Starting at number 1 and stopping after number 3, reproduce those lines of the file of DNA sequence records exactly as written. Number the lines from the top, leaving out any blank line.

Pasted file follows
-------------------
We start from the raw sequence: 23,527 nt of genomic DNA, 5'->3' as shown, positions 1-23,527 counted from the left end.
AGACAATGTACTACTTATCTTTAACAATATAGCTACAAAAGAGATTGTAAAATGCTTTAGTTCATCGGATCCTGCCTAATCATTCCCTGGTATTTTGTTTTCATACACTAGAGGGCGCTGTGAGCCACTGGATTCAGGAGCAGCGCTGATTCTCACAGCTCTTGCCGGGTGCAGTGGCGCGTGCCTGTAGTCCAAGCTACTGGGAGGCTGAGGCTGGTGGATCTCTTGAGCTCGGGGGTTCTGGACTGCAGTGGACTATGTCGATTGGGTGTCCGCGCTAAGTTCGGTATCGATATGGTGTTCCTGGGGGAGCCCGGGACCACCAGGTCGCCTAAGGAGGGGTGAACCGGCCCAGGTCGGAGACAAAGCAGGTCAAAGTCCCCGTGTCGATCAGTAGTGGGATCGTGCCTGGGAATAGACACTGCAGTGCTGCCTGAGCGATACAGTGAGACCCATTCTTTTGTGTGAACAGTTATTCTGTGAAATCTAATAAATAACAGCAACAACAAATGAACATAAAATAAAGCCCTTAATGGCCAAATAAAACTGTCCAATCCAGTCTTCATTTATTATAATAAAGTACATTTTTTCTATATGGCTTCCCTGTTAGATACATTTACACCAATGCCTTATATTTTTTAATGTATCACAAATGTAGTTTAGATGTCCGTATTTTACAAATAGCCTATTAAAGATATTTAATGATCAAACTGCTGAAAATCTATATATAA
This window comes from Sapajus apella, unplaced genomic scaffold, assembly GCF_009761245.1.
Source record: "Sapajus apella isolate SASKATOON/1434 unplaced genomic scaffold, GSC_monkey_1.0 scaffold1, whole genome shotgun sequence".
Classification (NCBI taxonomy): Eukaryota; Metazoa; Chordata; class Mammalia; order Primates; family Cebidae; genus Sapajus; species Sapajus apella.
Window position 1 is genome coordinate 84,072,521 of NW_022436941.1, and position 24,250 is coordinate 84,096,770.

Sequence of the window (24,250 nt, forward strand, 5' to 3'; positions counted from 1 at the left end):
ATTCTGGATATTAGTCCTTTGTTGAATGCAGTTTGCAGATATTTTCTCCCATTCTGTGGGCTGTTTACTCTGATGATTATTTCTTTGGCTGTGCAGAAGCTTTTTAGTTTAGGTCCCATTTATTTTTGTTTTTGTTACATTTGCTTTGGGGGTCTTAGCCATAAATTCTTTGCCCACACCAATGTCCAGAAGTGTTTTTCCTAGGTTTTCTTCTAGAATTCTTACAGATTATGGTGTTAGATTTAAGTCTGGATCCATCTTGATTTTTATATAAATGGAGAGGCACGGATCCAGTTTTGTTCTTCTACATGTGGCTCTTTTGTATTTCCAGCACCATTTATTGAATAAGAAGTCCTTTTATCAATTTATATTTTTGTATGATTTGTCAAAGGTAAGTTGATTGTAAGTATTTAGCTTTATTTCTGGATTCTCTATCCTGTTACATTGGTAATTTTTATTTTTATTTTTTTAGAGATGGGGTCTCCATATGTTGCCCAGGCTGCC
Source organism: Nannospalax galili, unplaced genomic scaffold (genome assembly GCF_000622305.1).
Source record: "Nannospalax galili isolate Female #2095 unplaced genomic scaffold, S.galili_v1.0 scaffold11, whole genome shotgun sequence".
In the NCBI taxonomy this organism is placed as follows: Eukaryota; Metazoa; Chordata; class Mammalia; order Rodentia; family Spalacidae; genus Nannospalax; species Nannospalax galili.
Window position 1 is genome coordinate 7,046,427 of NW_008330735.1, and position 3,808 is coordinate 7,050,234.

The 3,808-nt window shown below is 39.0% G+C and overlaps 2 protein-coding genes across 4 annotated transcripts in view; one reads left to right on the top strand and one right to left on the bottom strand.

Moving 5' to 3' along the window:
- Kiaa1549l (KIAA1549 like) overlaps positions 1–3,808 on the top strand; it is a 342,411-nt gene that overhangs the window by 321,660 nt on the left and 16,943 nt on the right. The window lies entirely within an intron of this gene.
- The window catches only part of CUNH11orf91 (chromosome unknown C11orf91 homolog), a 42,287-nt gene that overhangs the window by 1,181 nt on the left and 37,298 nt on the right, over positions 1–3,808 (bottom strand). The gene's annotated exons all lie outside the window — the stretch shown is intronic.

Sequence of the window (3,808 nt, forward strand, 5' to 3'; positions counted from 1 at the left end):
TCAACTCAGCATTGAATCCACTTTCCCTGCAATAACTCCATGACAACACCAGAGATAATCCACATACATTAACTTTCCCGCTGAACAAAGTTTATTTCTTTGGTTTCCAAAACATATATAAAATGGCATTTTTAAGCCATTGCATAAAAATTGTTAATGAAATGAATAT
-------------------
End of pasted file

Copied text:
We start from the raw sequence: 23,527 nt of genomic DNA, 5'->3' as shown, positions 1-23,527 counted from the left end.
AGACAATGTACTACTTATCTTTAACAATATAGCTACAAAAGAGATTGTAAAATGCTTTAGTTCATCGGATCCTGCCTAATCATTCCCTGGTATTTTGTTTTCATACACTAGAGGGCGCTGTGAGCCACTGGATTCAGGAGCAGCGCTGATTCTCACAGCTCTTGCCGGGTGCAGTGGCGCGTGCCTGTAGTCCAAGCTACTGGGAGGCTGAGGCTGGTGGATCTCTTGAGCTCGGGGGTTCTGGACTGCAGTGGACTATGTCGATTGGGTGTCCGCGCTAAGTTCGGTATCGATATGGTGTTCCTGGGGGAGCCCGGGACCACCAGGTCGCCTAAGGAGGGGTGAACCGGCCCAGGTCGGAGACAAAGCAGGTCAAAGTCCCCGTGTCGATCAGTAGTGGGATCGTGCCTGGGAATAGACACTGCAGTGCTGCCTGAGCGATACAGTGAGACCCATTCTTTTGTGTGAACAGTTATTCTGTGAAATCTAATAAATAACAGCAACAACAAATGAACATAAAATAAAGCCCTTAATGGCCAAATAAAACTGTCCAATCCAGTCTTCATTTATTATAATAAAGTACATTTTTTCTATATGGCTTCCCTGTTAGATACATTTACACCAATGCCTTATATTTTTTAATGTATCACAAATGTAGTTTAGATGTCCGTATTTTACAAATAGCCTATTAAAGATATTTAATGATCAAACTGCTGAAAATCTATATATAA
This window comes from Sapajus apella, unplaced genomic scaffold, assembly GCF_009761245.1.